The American judicial system relies on the premise that all parties are equal before the Court and nobody will be given special treatment. In order to ensure that Courts are administering justice fairly, our judicial system is open to the public. This means that anyone can go to the office of the local court clerk to review a court file. The theory behind this approach is that it would be more difficult for a Court to favor one party over the other if the Court’s actions are done in public rather than in secret. In other words, sunshine is the best disinfectant. There are certain exceptions, of course. Juvenile Delinquency cases, for instance, are automatically impounded because they deal with sensitive information. Divorce cases, however, are not sealed…at least for most people.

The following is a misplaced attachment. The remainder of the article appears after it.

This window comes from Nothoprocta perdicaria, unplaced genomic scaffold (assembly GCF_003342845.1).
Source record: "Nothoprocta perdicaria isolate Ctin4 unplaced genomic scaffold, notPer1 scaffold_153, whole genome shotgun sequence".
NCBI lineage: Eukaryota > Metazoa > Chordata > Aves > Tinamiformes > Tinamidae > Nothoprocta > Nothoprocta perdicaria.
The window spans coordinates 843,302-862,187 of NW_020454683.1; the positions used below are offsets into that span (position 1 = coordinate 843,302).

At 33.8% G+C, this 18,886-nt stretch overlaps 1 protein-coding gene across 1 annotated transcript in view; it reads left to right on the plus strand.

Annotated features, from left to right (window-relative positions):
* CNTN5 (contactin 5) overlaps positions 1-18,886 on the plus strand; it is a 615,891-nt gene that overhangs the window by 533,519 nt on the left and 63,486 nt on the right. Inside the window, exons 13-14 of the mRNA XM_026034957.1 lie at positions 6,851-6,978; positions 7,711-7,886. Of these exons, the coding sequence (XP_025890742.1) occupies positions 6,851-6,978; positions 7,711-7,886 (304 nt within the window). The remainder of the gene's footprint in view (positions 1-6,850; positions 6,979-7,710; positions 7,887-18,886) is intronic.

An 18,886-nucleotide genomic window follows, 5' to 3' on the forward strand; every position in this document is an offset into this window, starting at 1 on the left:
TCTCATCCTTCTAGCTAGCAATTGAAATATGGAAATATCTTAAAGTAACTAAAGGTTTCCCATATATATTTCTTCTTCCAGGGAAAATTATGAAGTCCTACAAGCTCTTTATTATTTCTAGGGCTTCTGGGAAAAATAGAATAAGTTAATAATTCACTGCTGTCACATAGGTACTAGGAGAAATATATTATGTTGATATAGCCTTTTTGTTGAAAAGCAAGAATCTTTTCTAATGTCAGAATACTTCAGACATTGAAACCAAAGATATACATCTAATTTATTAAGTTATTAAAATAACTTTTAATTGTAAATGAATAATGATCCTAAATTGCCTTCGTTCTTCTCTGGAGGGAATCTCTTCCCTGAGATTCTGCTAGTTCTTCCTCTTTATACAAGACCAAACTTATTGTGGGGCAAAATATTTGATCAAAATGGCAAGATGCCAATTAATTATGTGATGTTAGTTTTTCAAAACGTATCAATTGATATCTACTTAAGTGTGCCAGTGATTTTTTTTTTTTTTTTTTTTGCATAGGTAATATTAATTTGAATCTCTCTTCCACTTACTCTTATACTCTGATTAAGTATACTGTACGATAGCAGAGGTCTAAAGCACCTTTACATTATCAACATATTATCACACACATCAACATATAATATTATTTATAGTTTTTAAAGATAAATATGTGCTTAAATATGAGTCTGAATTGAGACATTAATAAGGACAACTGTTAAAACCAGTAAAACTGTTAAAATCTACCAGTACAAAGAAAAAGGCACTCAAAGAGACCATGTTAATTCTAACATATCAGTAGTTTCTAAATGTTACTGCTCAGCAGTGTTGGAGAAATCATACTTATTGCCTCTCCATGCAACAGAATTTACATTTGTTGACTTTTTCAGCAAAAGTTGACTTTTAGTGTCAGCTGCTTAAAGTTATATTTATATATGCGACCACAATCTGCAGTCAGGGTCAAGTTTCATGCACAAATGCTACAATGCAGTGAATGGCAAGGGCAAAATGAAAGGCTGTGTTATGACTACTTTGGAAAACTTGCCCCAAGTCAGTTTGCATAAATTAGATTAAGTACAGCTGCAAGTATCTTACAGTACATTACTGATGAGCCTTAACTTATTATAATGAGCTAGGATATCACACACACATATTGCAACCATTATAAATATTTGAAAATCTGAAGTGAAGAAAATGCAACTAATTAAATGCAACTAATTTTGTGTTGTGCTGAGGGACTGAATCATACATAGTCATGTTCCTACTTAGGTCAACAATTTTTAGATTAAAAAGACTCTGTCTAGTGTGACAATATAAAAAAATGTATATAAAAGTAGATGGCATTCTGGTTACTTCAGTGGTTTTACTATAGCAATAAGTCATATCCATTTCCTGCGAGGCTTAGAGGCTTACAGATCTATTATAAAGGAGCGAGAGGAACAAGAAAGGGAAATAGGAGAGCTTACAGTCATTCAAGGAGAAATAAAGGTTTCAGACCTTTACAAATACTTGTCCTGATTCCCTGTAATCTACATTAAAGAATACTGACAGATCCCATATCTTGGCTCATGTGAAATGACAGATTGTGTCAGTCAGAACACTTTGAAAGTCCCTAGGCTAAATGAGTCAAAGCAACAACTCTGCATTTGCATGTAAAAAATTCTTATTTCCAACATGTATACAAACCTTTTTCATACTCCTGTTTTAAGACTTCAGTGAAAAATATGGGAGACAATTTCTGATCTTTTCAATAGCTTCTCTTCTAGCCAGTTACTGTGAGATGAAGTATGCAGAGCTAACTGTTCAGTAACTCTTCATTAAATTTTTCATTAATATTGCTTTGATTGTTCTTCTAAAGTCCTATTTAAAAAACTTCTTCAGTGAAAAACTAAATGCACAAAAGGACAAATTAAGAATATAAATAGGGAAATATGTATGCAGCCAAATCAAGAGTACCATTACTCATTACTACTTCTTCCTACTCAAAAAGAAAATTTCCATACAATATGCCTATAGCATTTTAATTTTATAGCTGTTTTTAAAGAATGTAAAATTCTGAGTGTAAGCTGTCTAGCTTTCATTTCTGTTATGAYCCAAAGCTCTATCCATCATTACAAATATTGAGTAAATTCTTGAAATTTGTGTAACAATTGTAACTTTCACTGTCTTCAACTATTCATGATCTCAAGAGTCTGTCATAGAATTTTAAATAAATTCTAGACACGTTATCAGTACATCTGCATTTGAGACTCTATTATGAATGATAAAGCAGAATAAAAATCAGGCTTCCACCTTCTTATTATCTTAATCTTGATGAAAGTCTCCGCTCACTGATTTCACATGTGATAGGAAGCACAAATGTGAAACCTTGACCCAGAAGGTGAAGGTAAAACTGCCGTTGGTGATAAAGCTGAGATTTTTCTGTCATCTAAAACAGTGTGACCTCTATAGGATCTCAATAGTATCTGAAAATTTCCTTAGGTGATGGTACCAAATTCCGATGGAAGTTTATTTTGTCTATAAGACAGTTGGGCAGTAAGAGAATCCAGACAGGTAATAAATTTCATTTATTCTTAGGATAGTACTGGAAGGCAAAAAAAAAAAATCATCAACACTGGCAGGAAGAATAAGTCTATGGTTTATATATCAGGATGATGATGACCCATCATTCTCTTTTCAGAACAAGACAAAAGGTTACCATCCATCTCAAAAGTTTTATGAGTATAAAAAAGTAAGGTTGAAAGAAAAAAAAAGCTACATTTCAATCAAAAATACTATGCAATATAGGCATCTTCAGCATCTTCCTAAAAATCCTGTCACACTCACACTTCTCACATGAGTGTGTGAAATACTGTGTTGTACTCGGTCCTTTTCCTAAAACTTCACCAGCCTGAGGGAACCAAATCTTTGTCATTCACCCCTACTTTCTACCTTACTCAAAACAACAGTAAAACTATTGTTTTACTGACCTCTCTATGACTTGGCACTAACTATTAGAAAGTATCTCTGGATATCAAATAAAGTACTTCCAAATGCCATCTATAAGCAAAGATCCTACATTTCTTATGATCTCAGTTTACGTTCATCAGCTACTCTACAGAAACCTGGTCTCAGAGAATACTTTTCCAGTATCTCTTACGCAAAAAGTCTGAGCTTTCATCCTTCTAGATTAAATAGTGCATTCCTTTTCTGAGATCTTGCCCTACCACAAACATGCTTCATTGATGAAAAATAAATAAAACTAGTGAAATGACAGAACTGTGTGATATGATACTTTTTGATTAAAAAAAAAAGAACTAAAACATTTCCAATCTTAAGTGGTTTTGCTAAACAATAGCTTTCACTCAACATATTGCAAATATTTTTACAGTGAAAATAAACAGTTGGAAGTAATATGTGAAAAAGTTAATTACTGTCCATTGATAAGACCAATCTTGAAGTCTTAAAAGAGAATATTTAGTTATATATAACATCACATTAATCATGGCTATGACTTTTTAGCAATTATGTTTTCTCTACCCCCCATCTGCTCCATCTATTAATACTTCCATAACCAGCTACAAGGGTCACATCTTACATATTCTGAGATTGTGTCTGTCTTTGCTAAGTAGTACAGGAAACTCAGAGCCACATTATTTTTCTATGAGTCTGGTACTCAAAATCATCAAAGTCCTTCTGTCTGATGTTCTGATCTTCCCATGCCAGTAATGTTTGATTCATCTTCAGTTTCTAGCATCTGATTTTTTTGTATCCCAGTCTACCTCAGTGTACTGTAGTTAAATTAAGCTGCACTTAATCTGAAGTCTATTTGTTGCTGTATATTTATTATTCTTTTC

According to the Chicago Tribune on Sunday, April 28, 2013, the wealthy and politically connected have had the option to seal their divorce cases or proceed with filing a new divorce case under their initials only, omitting their identities from their court files entirely. The reasons cited by these litigants for wanting to keep their records under seal were mostly about preserving their family’s safety and avoiding public embarrassment.
Most people, when divorcing, share these same concerns about their personal information being in a public record. Isn’t it time that the Courts treated the wealthy and the not-so-wealthy equally? Why is it appropriate for the average person’s name, address, birthdate and other potentially identifiable information be made available to the public when the famous person can avoid such public disclosure? Internet crimes and online identity theft are a real concern for everyone, not just the rich and famous.
Is your divorce attorney protecting your identity? You should ask. To learn more about how to protect your identity in divorce litigation, contact the divorce attorneys at Kathryn L. Harry & Associates, P.C. at 630-172-9700 or CLICK HERE.